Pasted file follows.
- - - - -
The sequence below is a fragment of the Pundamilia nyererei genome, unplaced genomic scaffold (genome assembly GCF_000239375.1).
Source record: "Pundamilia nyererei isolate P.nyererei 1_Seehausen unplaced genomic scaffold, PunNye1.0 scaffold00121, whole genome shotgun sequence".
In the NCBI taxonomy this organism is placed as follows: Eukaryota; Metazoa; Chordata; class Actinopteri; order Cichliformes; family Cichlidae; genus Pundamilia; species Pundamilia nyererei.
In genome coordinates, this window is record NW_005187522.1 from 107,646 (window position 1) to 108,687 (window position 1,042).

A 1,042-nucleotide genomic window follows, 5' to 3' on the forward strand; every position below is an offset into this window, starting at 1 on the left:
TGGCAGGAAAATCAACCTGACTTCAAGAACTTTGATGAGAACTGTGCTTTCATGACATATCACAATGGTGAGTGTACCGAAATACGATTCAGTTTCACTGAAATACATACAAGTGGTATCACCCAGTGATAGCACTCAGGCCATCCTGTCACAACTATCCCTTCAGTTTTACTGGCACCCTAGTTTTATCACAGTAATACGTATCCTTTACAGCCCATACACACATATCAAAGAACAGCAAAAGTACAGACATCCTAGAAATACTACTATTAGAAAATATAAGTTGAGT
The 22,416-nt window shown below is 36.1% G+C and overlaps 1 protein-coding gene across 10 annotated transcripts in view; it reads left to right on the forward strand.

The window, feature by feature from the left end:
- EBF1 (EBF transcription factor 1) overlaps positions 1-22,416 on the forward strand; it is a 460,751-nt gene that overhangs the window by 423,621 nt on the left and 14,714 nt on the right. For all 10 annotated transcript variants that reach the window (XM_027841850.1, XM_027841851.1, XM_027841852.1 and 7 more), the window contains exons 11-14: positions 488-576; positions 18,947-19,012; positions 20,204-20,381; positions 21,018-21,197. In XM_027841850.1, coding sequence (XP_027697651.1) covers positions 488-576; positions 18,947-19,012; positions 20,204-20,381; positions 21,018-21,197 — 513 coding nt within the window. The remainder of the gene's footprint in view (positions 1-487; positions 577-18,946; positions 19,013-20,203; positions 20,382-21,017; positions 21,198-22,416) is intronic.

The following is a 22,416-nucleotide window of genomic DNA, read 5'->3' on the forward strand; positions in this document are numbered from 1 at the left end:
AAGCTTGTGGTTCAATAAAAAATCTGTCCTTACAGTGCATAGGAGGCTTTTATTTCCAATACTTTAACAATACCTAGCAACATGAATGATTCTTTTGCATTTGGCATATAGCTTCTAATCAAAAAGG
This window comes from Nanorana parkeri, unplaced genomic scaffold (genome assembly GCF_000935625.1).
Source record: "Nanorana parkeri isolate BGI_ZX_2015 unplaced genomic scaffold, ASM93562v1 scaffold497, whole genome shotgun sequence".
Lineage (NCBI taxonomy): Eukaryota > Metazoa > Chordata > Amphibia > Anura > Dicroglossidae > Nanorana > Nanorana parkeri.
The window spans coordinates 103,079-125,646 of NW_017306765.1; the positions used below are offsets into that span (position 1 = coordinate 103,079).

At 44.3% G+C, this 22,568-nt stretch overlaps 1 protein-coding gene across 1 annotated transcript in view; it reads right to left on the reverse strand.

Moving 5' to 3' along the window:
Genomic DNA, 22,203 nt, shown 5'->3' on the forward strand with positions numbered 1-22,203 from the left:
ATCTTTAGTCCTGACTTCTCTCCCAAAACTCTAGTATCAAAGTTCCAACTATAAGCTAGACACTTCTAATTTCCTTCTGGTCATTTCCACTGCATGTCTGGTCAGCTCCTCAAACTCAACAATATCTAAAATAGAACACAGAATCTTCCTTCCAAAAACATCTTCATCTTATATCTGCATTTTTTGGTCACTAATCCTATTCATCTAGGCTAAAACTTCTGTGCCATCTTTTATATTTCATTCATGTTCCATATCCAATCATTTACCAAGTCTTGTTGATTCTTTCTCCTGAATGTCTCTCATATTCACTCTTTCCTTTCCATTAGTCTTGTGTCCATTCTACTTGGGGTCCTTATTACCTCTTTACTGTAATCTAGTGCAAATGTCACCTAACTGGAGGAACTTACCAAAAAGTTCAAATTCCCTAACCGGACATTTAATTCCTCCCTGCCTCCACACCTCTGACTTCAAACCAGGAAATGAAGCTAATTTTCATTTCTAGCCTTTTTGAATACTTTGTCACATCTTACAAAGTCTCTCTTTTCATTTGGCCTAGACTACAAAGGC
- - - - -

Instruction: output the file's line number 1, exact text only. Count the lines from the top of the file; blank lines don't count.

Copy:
The sequence below is a fragment of the Pundamilia nyererei genome, unplaced genomic scaffold (genome assembly GCF_000239375.1).